Monday, May 27, 2013

Middlemarch Review Part I

The book was long and had many characters, and I am verbose and rambling, so the review (spoiler review by the way) will be in 3 parts...live with it! :)

I cannot remember exactly when I started this, I think sometime in January. I read it in phases. I was dragging my mind, not very motivated. Eventually, I think became very interested after forcing myself along and my reading sped up. By the time I was finished I could honestly say that I enjoyed it immensely. The plot was wonderfully interesting with all the many plotlines and their interesting intersections…or lack thereof. Much of the story was brimming with British humor. Candid descriptions of human unconscious and conscious maneuvers and motivations abounded.

Unpleasant aspects first.

The major issue with this novel was the light view of the sanctity of marriage. Apparently to love a married person from afar was not dishonorable (even though every other old standard of strict honor was held).
I don’t like when people inquire into authorial intent (we can only know authorial intent if we read personal journals and letters and sometimes I don’t want to know it, it rather spoils forming my own opinions), but I do think we need to allow for authorial bias. I know that Eliot did not have a great set of morals herself as she formed an immoral alliance outside of marriage, and I cannot help but think that this influenced her apparent idea that extramarital romantic love as long as it was “pure” (by its very nature it cannot be in such circumstances) was acceptable.

Will quickly fell in love with his cousin’s wife, and this love is treated as good because she was angelic and “had no corresponding feeling” and because he had “no designs”. Rosamund’s love for Will is portrayed in a more neutral light (but it obviously is still wrong) and even Dorothea doesn’t see this with all her described virtues; she should’ve been horrified as well as jealous and pained when she thought Will loved Rosamund. I feel that since Rosamund is so despicable that perhaps this portrayal is less dangerous at least for the Biblically educated reader.

While we are on the subject of that diva...frail creature my eye. If she was capable of being so willfully a shameful, selfish, adulterous, manipulative witch, she was capable of applying her mind to being good; she obviously had some brains. She also seems terribly lazy, but I am not sure what her household duties were…all she seemed to do was busywork, complaining, primping, riding without her husband’s permission, complaining, and fawning on her husband’s rich relations. To sit and spend all Lydgate’s earned money and then dishonor and disrespect him and withdraw her love when he was in trouble because of HER! Poor Rosamund indeed. !!!!!!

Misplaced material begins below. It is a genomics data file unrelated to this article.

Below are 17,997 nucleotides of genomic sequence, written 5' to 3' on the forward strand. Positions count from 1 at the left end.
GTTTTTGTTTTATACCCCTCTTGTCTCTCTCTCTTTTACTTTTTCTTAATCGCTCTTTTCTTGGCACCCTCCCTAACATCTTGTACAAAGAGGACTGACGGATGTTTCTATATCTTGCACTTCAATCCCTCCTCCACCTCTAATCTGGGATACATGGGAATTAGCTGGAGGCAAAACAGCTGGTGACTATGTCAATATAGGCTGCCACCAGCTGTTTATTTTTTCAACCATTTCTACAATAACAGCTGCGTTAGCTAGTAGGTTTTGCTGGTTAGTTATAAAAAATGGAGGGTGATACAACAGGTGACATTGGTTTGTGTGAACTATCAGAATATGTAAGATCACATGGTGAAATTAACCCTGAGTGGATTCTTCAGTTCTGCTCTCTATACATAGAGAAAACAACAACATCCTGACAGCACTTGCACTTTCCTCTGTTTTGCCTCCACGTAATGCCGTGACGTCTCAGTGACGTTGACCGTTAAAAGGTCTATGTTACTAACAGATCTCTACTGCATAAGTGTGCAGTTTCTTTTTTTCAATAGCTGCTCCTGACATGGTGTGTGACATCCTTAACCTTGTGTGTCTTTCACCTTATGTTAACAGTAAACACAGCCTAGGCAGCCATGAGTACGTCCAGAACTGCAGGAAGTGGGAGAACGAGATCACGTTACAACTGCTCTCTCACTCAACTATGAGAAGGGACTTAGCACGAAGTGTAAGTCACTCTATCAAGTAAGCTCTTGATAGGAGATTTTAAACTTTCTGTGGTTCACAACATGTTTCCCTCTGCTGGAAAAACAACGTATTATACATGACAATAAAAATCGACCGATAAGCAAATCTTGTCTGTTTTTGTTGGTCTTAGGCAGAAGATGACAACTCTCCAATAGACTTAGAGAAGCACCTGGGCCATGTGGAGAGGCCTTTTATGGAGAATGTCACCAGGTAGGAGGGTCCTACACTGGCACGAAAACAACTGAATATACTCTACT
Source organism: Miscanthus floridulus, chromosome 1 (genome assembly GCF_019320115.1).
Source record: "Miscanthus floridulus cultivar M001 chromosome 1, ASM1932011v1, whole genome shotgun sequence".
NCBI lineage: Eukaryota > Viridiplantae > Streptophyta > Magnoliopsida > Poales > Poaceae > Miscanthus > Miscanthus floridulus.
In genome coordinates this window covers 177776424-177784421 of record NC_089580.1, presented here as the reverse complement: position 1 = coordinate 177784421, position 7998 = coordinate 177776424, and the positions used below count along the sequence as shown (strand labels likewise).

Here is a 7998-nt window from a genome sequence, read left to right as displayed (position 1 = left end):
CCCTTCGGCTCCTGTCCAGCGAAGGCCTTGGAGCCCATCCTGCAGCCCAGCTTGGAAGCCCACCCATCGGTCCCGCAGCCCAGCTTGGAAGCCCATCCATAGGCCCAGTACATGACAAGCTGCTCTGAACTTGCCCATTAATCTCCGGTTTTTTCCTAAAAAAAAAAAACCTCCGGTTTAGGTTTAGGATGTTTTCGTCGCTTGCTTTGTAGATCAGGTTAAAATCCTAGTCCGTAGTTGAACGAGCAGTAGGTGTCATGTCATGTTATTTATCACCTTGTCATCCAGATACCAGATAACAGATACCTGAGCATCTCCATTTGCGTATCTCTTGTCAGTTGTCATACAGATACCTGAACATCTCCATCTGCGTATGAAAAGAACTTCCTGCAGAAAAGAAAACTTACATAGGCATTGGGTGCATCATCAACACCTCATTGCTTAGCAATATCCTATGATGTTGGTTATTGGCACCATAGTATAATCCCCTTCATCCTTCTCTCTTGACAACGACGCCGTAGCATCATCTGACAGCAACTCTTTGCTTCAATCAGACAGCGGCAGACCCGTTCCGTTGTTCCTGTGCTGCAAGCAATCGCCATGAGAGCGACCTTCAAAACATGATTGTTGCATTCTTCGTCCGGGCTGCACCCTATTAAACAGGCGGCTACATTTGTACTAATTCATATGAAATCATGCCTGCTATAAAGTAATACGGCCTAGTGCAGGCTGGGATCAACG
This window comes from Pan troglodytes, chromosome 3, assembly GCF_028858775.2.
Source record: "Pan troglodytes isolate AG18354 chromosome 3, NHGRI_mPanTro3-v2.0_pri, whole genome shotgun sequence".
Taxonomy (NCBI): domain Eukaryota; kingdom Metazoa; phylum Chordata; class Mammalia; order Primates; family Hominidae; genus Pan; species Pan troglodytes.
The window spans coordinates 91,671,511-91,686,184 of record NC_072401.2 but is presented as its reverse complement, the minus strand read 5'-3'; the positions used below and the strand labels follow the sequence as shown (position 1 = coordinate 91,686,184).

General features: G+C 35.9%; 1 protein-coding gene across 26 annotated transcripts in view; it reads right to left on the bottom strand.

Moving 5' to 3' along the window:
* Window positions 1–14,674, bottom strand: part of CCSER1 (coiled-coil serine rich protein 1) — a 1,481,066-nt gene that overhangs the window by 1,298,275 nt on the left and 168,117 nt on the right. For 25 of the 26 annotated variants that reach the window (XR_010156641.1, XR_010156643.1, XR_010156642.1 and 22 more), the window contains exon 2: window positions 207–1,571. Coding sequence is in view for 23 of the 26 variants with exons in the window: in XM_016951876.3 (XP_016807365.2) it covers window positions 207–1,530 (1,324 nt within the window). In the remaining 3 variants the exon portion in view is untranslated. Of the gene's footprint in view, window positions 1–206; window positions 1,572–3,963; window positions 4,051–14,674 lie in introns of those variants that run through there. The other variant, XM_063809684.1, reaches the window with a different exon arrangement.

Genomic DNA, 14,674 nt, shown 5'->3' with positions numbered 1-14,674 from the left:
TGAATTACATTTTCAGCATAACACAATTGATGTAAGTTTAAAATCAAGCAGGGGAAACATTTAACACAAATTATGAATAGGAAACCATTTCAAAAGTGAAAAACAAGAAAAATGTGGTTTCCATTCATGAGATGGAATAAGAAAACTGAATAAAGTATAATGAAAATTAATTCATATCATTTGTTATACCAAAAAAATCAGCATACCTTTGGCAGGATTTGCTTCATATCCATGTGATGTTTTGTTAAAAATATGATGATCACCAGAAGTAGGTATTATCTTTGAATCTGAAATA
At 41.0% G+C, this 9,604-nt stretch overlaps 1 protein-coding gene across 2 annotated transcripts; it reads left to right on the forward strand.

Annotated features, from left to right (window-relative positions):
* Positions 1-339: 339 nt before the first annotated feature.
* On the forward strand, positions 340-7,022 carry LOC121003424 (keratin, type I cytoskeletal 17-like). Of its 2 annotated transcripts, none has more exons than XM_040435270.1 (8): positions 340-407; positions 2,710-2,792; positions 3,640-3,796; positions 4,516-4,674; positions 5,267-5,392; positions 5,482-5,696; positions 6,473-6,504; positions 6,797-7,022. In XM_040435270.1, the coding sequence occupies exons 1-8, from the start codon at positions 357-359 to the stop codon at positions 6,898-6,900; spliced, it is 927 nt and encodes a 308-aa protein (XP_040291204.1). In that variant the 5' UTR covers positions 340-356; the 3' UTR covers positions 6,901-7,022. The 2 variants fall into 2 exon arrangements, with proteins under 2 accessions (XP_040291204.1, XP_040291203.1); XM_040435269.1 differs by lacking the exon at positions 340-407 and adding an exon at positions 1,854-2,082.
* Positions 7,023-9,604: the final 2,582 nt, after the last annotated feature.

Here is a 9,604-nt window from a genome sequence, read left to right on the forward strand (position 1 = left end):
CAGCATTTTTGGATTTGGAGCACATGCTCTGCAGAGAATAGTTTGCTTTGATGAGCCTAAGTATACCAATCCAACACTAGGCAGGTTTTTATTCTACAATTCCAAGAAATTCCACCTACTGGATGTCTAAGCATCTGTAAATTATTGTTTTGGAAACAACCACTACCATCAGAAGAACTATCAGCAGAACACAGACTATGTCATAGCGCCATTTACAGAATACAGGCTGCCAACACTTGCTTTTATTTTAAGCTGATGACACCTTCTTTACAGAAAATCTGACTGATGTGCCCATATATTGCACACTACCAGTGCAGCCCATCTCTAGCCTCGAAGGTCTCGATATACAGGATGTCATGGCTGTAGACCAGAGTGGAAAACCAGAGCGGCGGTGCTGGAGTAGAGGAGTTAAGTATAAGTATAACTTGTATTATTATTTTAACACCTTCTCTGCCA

Oh, and it was TOTALLY out of character for her explain her own and Will’s situations to Dorothea as she did. Not that it would redeem her in my eyes if it seemed realistic…

Lydgate. This section of the story bothered me the most. I always like the well-bred-to-the-point-of-arrogance characters to some extent because of their breeding, so I approved of Lydgate although I did not like his harsh judgment and treatment of Mr. Farebrother.

Even though I knew Rosamund would turn out horrid, I kept believing/hoping that Lydgate would be successful in the medical field and never thought he would succumb as he did to her selfish, manipulative will. I found it hard to believe that he still loved her after her disobedience and deception, and I kept hoping that he would pull himself together and be a man.

He was rather stuck on himself, but I don’t think he deserved to live his life under Rosamund’s sorry will and accomplish nothing and die young. That ending was too cruel…especially as it was written in a light tone and as if it was supposed to be humorous—insult to fatal injury! Lydgate was of a higher order—or should have been. I supposed though that this was something of a “pride before the fall” set up.

I felt sorry for Mr. Bulstrode. I did not like that his repentance had to be false. I also hated the hypocrisy and cruelty of the gossipers. I hated that Bulstrode killed the man—why did she have to add that horrific, criminal twist? I supposed too many reforms (Fred) would’ve  been too great—but murder? REALLY?

I even at some points (not near his end) felt sorry for Causabon because no one liked him, and he was so miserable and his work was worthless and foolish (a redeeming insight of Dorothea’s). However, he could’ve taken himself less seriously and have loosened up so as not to be himself ridiculous and rude. What he asked of Dorothea was selfish, wicked, and cruel (he knew her sense of honour would last beyond his death). I couldn’t pity him then—I rejoiced at his death quite as much as I was originally planning.

Yes, all you get this time is the unpleasant parts. Read part two here and part three here.


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